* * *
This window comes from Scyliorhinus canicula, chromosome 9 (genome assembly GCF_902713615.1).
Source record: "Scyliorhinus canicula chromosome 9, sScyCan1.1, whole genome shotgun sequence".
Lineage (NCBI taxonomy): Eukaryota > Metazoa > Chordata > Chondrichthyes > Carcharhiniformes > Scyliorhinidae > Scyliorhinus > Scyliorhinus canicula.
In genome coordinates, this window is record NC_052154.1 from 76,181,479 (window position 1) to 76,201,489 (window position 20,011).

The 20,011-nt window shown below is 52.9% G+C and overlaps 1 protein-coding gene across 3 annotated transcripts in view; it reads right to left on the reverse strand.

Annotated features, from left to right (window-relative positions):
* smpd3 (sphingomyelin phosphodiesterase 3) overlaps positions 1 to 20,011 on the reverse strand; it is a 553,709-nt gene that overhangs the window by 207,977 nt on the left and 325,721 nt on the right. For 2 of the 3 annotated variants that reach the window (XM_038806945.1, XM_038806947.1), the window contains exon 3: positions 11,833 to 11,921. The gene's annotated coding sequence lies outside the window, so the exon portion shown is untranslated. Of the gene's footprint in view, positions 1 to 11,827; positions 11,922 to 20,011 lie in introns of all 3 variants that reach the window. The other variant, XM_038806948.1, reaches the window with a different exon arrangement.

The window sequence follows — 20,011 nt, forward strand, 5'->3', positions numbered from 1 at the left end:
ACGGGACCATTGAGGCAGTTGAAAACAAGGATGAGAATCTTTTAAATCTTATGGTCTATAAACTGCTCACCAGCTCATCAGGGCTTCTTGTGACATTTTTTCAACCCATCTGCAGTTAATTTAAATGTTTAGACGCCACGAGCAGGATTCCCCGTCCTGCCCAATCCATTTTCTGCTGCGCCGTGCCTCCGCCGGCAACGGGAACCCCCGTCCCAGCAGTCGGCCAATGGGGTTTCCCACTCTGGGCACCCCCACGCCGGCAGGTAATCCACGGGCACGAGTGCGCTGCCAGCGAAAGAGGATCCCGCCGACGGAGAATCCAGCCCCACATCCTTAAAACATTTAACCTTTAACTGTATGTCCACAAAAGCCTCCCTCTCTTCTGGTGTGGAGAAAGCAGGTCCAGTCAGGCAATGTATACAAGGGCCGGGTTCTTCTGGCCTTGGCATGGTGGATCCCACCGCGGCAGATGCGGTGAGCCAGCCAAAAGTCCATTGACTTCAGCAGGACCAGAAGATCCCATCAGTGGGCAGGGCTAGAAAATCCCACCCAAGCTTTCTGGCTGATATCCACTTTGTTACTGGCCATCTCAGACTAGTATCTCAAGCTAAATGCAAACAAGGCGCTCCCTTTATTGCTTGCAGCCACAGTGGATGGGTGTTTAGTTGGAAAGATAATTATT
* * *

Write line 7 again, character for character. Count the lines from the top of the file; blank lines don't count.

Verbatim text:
* smpd3 (sphingomyelin phosphodiesterase 3) overlaps positions 1 to 20,011 on the reverse strand; it is a 553,709-nt gene that overhangs the window by 207,977 nt on the left and 325,721 nt on the right. For 2 of the 3 annotated variants that reach the window (XM_038806945.1, XM_038806947.1), the window contains exon 3: positions 11,833 to 11,921. The gene's annotated coding sequence lies outside the window, so the exon portion shown is untranslated. Of the gene's footprint in view, positions 1 to 11,827; positions 11,922 to 20,011 lie in introns of all 3 variants that reach the window. The other variant, XM_038806948.1, reaches the window with a different exon arrangement.